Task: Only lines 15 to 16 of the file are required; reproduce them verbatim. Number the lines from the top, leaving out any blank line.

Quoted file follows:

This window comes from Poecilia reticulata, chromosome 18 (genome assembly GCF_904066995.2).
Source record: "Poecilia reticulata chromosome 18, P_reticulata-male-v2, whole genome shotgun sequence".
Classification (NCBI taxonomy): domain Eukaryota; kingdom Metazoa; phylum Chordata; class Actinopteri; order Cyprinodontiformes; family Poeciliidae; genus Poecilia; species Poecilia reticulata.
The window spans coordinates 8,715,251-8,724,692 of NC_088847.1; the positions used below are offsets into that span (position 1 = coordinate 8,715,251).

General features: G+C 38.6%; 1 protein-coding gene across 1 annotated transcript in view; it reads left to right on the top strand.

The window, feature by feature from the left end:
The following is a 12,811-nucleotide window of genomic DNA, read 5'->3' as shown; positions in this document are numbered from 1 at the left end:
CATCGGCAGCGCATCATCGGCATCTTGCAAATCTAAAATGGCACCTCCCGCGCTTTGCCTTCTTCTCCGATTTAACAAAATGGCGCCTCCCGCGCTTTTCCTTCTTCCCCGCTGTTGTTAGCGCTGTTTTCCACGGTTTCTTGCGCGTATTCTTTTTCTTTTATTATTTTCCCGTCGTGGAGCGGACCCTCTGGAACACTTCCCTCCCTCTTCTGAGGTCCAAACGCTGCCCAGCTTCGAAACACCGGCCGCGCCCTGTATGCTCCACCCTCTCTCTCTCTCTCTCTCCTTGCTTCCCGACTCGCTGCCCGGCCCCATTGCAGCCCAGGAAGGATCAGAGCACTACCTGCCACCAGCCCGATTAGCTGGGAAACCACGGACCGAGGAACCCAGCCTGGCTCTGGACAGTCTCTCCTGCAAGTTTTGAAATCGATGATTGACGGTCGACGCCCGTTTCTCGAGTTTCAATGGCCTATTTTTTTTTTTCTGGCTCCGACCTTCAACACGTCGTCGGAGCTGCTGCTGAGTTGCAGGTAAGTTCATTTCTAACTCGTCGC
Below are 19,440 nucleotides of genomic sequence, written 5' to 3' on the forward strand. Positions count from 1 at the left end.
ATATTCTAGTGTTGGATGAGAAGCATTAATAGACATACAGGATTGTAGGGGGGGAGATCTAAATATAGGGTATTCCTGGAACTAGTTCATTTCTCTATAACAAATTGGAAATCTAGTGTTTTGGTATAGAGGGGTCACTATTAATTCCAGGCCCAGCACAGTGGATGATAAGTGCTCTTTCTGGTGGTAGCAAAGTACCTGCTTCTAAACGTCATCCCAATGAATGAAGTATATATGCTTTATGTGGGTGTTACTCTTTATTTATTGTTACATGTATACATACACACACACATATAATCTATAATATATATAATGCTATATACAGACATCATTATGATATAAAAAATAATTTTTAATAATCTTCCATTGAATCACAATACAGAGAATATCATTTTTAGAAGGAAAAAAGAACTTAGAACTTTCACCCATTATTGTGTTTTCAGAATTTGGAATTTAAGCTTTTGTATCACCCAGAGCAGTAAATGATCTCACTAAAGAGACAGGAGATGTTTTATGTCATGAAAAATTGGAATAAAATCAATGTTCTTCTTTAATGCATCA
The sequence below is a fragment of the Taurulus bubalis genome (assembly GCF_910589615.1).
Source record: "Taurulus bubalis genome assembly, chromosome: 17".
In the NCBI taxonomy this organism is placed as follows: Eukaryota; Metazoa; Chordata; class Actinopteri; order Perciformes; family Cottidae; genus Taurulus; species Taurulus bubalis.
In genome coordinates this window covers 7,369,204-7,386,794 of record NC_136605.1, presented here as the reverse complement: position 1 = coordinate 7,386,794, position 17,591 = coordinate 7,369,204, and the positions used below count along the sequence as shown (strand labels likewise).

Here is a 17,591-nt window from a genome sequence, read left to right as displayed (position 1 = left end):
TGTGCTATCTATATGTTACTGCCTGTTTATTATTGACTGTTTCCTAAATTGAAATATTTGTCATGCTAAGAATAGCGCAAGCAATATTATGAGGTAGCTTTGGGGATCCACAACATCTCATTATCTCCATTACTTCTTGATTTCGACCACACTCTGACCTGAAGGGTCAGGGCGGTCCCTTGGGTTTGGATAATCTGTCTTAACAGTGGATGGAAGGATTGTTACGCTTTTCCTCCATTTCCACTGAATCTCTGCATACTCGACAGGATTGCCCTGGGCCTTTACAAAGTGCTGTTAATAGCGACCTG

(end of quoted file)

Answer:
Here is a 17,591-nt window from a genome sequence, read left to right as displayed (position 1 = left end):
TGTGCTATCTATATGTTACTGCCTGTTTATTATTGACTGTTTCCTAAATTGAAATATTTGTCATGCTAAGAATAGCGCAAGCAATATTATGAGGTAGCTTTGGGGATCCACAACATCTCATTATCTCCATTACTTCTTGATTTCGACCACACTCTGACCTGAAGGGTCAGGGCGGTCCCTTGGGTTTGGATAATCTGTCTTAACAGTGGATGGAAGGATTGTTACGCTTTTCCTCCATTTCCACTGAATCTCTGCATACTCGACAGGATTGCCCTGGGCCTTTACAAAGTGCTGTTAATAGCGACCTG